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Are patients who have used chewing gum at an increased risk of aspiration during sedation?

Three Part Question

Can[patients considered for procedural sedation in the emergency department]who have [chewed chewing gum in the preceding six hours] be [deemed fasted]?

Clinical Scenario

A 37 year old male presents with an anterior shoulder dislocation following a rugby match. He states he has not ingested solids for 6 hours or fluids for 2 hours. As you are consenting him for procedural sedation you notice he is chewing gum. Should this patient be regarded as fasted or should an alternate method of facilitating reduction be used due to an increased risk of aspiration?

Search Strategy

Using Medline database 1966 to week 3 May 2013 via OVID.
[chewing gum] AND [anaesthesia] LIMIT to human, English, abstracts

Search Outcome

29 papers of which 8 included data on patients relevant to the clinical question, 2 were unobtainable.

Relevant Paper(s)

Author, date and country Patient group Study type (level of evidence) Outcomes Key results Study Weaknesses
Poulton TJ
Not applicableLiterature reviewDoes chewing gum increase the volume or acidity of gastric juice?No risk theoreticallyNot a patient study
Schoenfelder RC et al
Children (5-17 yr old)Clinical trialDoes chewing gum increase gastric fluid volume and changes gastric Chewing gum in children have significantly larger gastric fluid volumeand higher pH.Limited to children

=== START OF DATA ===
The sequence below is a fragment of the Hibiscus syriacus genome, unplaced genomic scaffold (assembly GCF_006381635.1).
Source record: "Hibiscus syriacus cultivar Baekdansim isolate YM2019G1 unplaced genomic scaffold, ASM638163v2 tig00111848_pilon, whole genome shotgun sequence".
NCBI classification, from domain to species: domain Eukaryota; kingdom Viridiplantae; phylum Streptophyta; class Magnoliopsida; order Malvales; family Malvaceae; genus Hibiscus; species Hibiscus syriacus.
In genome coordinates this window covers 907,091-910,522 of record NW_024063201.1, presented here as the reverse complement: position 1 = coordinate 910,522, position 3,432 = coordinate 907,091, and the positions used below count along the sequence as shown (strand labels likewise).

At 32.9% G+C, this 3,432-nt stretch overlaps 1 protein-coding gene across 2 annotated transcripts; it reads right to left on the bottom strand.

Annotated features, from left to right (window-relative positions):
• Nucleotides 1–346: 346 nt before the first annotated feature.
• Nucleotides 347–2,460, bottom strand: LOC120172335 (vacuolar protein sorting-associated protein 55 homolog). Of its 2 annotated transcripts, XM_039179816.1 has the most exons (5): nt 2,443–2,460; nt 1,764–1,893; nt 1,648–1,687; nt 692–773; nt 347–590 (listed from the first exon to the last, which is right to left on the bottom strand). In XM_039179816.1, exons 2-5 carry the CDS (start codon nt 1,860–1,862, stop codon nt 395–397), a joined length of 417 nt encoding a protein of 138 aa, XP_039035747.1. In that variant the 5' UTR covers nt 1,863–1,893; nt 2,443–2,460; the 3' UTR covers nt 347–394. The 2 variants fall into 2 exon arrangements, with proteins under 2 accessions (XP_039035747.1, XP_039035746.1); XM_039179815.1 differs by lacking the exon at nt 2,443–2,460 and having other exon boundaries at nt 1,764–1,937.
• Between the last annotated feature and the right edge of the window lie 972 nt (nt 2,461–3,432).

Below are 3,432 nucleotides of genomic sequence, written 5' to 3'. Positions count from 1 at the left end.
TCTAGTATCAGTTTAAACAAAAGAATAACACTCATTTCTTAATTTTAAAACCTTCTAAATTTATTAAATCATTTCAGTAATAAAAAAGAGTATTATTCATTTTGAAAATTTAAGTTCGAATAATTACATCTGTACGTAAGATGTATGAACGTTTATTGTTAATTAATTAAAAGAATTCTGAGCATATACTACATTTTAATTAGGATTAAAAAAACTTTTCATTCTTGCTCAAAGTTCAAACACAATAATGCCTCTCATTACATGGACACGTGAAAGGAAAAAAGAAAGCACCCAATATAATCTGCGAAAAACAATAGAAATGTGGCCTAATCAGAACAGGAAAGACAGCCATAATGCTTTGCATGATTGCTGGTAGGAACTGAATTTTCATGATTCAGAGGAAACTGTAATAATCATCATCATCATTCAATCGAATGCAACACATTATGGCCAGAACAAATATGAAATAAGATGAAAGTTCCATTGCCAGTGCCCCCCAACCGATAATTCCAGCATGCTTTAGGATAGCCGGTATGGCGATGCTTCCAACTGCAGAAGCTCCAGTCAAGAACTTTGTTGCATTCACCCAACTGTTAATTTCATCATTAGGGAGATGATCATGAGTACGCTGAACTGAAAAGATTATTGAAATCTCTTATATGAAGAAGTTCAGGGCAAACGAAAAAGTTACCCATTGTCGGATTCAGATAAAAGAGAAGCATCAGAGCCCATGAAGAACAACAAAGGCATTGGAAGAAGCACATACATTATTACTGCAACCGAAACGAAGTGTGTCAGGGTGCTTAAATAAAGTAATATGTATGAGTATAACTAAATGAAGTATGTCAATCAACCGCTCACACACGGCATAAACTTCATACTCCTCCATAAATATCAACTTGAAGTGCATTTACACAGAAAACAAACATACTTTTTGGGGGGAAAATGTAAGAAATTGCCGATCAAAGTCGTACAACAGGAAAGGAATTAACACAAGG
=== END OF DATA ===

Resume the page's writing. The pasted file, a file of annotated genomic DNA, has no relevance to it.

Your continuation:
Smith I et al
Not statedMeta-analyses, systematic reviews, or RCTs with a high risk of biasShould an operation be delayed?No risk theoreticallyNot a patient study
Søreide E et al
Adult femalesClinical trialEffect on gastric fluid volumeIncreased gastric fluid volumeNo men in study
Dubin SA et al
Adults undergoing surgeryClinical trialVolume and pH of gastric contentThere was no difference between groups in terms of gastric volume or pHNon detected
Kradel et al
Based on one patientObservational/LetterNot applicablePatient underwent anaesthesia while chewing gum, later found attached to nasogastric tube, highlights patient education issuesOnly based on one patient


The evidence about the risks of patients who have used chewing gum varies. Some studies conclude that chewing gum increases the volume of gastric contents while others do not. Whether this increases the risk of aspiration is unclear. All studies include patients who are undergoing anaesthesia and not sedation. Studies do not include injured patients who are the cohort of patients who are likely to present to the emergency department needing sedation.

Clinical Bottom Line

Patients who have chewed gum in the past 6 h may theoretically be at increased risk of aspiration. This should be considered when making a balanced decision about the use of procedural sedation.


  1. Poulton TJ. Gum chewing during pre-anesthetic fasting. Paediatr Anaesth. 2012;22:288–96.
  2. Schoenfelder RC, Ponnamma CM, Freyle D et al. Residual gastric fluid volume and chewing gum before surgery. Anesth Analg. 2006;102:415–17.
  3. Smith I, Kranke P, Murat I et al. Perioperative fasting in adults and children: guidelines from the European Society of Anaesthesiology. Eur J Anaesthesiol 2011;28:556–569.
  4. Søreide E, Holst-Larsen H, Veel T et al The effects of chewing gum on gastric content prior to induction of general anesthesia. Anesth Analg. 1995;80:985–9.
  5. Dubin SA, Jense HG, McCranie JM et al. Sugarless gum chewing before surgery does not increase gastric fluid volume or acidity. Can J Anaesth 1994; 41;pp 603-6 .
  6. Kradel B, Hackett A, Johnstone R. NPO includes chewing gum Anesth Analg. 1992;74:621.